There is a problem, however. In order to be sanctioned by the UN, Israel would have to be subject to a UN Security Council Resolution. In this context, Israel’s ultimate ally, the United States has used its veto to block any such resolution. There is a loophole though in that under Belgian law persons may be charged with war crimes or crimes against humanity regardless of the nationality of the victims or the accused. In this context, in 2001, survivors of the Sabra and Shatila massacres brought war crimes charges against Ariel Sharon in Belgium while he was still Israeli prime minister. However, the International Court of Justice later ruled that the Belgian court could not go ahead with the case since a foreign government minister enjoys diplomatic immunity. Incidentally, this immunity may not extend to military personnel or former government ministers.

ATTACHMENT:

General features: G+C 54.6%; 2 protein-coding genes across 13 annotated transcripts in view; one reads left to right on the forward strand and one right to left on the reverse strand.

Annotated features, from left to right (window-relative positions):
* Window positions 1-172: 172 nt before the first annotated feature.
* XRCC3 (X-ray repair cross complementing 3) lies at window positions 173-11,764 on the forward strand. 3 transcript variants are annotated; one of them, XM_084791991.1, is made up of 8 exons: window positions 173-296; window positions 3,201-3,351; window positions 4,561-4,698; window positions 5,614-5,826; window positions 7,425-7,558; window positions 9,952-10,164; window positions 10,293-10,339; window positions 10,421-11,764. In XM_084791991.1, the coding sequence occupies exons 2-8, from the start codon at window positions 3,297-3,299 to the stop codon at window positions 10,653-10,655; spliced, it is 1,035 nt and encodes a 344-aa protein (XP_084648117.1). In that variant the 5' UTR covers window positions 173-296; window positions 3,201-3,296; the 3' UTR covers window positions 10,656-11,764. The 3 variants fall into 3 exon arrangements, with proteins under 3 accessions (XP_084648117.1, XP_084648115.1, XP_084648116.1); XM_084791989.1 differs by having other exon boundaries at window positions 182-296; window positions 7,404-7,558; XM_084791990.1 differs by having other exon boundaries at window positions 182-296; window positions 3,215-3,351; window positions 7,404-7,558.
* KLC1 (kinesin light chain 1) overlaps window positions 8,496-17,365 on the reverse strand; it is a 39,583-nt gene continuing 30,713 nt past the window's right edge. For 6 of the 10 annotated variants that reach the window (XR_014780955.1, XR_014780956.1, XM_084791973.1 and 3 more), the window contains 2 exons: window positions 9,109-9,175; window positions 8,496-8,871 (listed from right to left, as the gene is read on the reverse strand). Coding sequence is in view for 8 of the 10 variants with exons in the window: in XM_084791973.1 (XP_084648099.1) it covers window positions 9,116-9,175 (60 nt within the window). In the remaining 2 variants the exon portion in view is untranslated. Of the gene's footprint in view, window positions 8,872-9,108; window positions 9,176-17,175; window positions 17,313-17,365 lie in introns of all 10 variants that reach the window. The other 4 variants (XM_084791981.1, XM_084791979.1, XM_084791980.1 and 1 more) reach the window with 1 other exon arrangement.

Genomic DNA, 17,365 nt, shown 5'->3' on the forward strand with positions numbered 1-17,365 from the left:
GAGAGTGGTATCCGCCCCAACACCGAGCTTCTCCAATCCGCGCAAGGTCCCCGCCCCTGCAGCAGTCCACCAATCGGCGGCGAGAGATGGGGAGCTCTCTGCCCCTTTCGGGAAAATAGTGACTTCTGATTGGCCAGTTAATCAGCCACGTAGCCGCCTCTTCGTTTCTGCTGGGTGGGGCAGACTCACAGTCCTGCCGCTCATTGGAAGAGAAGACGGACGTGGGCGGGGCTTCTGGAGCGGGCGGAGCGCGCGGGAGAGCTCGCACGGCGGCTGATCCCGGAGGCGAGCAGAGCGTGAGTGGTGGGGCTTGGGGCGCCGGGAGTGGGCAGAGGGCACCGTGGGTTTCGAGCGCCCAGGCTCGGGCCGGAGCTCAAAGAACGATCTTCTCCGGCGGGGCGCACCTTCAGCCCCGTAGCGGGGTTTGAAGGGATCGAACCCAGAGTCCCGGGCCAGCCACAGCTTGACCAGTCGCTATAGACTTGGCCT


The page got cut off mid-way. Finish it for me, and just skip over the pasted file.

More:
In conclusion, Israeli actions against Palestinians have far exceeded the normal definition of racism as antagonism or discrimination on the basis of race or ethnicity. It is laudable that UEFA has tried to eradicate racism in football but by defining the Palestinian flag as an “illicit banner” it has itself engaged in politics and has tacitly endorsed the racist policies of the Israeli state towards the Palestinians. UEFA, of course, on its own, cannot force Israel to change these policies. Only the permanent members of the UN Security Council, primarily the United States can end Israel’s virtual impunity and force it to face up to its responsibilities under international law.
Harriet Sherwood, Peter Beaumont “Celtic fans’ appeal raised £130,000 for Palestinian charities” The Guardian 24 August 2016
The Concise Oxford Dictionary Ninth Edition, Della Thompson (ed.) (London: BCA 1996)
Benny Morris The Birth of the Palestinian Refugee Problem (Cambridge: 1987)
Michael Palumbo The Palestinian Catastrophe (London: 1987)
Robert Fisk Pity the Nation (London: 1990)
TG Fraser The Arab Israeli Conflict Basingstoke: palgrave macmillan, 1995)
Geoffrey Robertson QC Crimes Against Humanity (London: Penguin Books, 2012)